One of my loves is gardening, and I am delighted to be in a home with a well-established garden. Those who came before me did a great job, and in spite of the drought and precious little watering over the past months, my garden has faithfully continued to fill my life with colour. Certain vegetables, too, have continued producing, some quite out of season, so I have eaten quite comfortably from the patch behind the house.
I have always had a desire to be self-sufficient, and so I find it very fulfilling being able to pick my meal most days. I even had a cauliflower last week – whoever heard of a ‘cauli’ in the heat of February! Broccoli too. It doesn’t look great, but it’s sweet and I have no doubt full of goodness. Then I have green beans, aubergines, green peppers, and for the first time I am picking tomatoes! My garden would do a Master Chef pantry proud!
Many years ago I decided to go with organic gardening as much as I could – there is a good argument for companion planting, and the less poison we use, the more birds we attract. It’s a hard transition to make, and you have to be quite hard-hearted in allowing certain plants to die. I remember feeling a little desperate one day as a treasured tea bush succumbed to ants. A few minutes later I watched bronze manikins neatly removing aphids from my cabbage plants – it is worth losing a few exotics to establish balance, and a healthy ecology, I decided.
I am blessed to have always lived where there is a plethora of birds. This morning I sent out a recording to friends and family of the Heuglin Robins greeting the day. Their song was underpinned by the tinny tweet of the Sunbirds as they drew nectar from the Honeysuckle. A quick flash of yellow, and the masked weavers are cutting some more of the bronze pennesetum grass heads for their nests. The fly catchers and other insect eating birds do a pretty fine job of devouring crickets, cutworms and the like.
Don’t, however, leave your strawberries exposed because they’ll willingly help themselves to more than their fair share of them.
There are, however, two pests that I have not discovered predators for: shongololos and snails. For those not of this continent, a shongololo is a millipede. Now I’ve always quite liked them. they’re seem quite friendly and have a fun way of curling themselves into a ball if you touch them. I never realised how much damage they cause until I inherited this wonderful garden, where they abound, in the house, outside, they seem to be everywhere.
My first crop of broccoli was great. I cut the main head, and left the plant to produce secondary florets – I’m not fussy about appearance when I am feeding myself alone. I wanted to be ill a couple of days later when I found about eight of these shiny carapaced worms, heads buried into the succulent cut stem of my broccoli plant. It was revolting. I have quite a strong stomach but there was something obscene about the way they were buried into the stem. I am separated from the main road to the nearest town by a wall, so I pulled the offending suckers off my plant and hurled them over the wall – flying lessons.
War had been declared. I don’t know how many have flown across the wall, but I have pulled them out of bean plants, off the aubergines, cabbages, as well as from the flower beds. I have blamed them for every blemish I’ve found on vegetable and bloom. Until today, when I discovered that the little round holes on the tomatoes are in fact caused by the snails! So a couple of them went flying over the wall, until I remembered my daughter-in-law telling me they are equipped with radar and always come home!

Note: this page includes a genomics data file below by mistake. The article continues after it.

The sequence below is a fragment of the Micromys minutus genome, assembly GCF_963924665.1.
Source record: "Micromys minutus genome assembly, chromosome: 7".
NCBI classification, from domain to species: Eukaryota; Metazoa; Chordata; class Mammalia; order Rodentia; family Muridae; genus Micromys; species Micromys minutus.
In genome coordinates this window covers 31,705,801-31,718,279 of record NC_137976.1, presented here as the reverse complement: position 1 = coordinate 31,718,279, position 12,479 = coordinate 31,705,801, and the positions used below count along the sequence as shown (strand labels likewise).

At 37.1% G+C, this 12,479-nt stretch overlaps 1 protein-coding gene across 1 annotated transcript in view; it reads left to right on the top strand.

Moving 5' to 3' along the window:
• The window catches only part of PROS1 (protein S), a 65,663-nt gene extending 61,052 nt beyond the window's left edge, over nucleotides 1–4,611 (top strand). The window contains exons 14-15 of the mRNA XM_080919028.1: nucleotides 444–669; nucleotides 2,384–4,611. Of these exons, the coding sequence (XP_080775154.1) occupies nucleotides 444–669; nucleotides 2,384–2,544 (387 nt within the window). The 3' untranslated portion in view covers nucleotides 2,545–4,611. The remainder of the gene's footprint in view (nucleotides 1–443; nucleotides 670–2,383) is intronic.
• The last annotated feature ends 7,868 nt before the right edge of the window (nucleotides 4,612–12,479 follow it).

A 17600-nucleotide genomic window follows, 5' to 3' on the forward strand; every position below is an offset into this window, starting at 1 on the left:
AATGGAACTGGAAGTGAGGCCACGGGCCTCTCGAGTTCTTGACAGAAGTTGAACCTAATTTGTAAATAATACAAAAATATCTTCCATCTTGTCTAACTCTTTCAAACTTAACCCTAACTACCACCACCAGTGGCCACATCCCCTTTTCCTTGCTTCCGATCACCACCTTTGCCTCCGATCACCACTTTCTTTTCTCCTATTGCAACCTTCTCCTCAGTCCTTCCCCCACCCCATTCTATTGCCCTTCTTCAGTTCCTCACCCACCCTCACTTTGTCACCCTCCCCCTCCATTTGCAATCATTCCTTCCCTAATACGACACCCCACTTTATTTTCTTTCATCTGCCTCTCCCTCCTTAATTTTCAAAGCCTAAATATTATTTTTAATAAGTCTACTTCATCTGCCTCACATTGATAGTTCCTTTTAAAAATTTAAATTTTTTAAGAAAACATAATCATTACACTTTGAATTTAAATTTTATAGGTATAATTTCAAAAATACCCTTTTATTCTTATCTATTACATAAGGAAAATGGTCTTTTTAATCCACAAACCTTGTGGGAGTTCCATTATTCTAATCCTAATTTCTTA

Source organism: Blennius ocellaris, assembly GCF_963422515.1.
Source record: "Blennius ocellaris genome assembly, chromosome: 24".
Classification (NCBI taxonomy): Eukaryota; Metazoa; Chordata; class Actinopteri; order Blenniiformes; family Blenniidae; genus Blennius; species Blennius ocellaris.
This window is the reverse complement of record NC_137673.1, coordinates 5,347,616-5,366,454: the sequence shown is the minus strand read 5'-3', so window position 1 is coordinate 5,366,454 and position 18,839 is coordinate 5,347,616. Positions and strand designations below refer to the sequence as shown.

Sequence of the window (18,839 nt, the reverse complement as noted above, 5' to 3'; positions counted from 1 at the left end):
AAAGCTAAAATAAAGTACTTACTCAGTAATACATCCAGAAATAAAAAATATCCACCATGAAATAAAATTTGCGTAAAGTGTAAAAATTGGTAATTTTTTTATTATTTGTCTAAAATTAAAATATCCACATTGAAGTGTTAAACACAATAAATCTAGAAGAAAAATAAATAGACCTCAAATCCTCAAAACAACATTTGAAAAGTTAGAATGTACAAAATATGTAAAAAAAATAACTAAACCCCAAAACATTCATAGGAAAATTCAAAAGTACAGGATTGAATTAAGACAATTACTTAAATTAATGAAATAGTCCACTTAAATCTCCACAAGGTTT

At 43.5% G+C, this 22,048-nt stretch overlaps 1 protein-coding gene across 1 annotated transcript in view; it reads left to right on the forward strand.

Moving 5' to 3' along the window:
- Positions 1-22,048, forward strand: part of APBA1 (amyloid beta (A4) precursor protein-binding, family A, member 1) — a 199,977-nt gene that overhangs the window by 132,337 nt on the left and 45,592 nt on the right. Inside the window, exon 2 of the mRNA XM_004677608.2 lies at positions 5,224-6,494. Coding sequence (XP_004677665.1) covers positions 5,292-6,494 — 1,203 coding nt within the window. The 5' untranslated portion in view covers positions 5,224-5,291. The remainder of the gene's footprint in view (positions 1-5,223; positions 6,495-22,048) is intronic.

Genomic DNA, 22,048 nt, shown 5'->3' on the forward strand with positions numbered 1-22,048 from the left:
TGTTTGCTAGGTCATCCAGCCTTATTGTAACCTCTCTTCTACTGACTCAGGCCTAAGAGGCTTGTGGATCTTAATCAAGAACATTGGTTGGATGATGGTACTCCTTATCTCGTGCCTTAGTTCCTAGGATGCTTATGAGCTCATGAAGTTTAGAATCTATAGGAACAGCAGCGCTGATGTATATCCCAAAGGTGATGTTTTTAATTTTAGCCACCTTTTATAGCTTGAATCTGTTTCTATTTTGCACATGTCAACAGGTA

Filled with black thoughts, I wandered back to my desk muttering about suckers, which led me to wondering where the term “sucker” comes from. Onto the internet, one site the author had to close down because the majority of comments left were somewhat blue. Shongololos and snails certainly do not evoke any lustful emotions in me, so onto the next site – ah, this is more like it!
A number of definitions from un-weaned children to lollipops. One of the more interesting definitions was to do with plants, an unwanted shoot that comes from the base. It is recommended that this sucker be removed because it saps the energy of the plant. How very apt. The next definition was a more derogatory interpretation of the word, where I discovered that the slang term used to portray a person who is easily deceived, traces to a fish in America that is easily caught during its annual migrations.
There are about fourteen different meanings for sucker, but the one that made me laugh was tacked onto the end of the list:
Also the old name of inhabitants of Illinois.
I wonder if that tells us something about the importance of that state in the American elections?
Talking of elections, anyone listening to Jacob Zuma’s State of the Nation address last night, could be forgiven for thinking they had tuned in to the wrong station, his speech was so muted. I was amused to hear Pieter Mulder’s description afterwards: The gas is out of the bottle. Poor JZ really was quite deflated.
If my sons were here, they would be asking how on earth I got from shongololos in my garden to the American elections and Jacob Zuma?
I have no idea, but I do think it’s fun to have illogical thought sequences sometimes, isn’t it?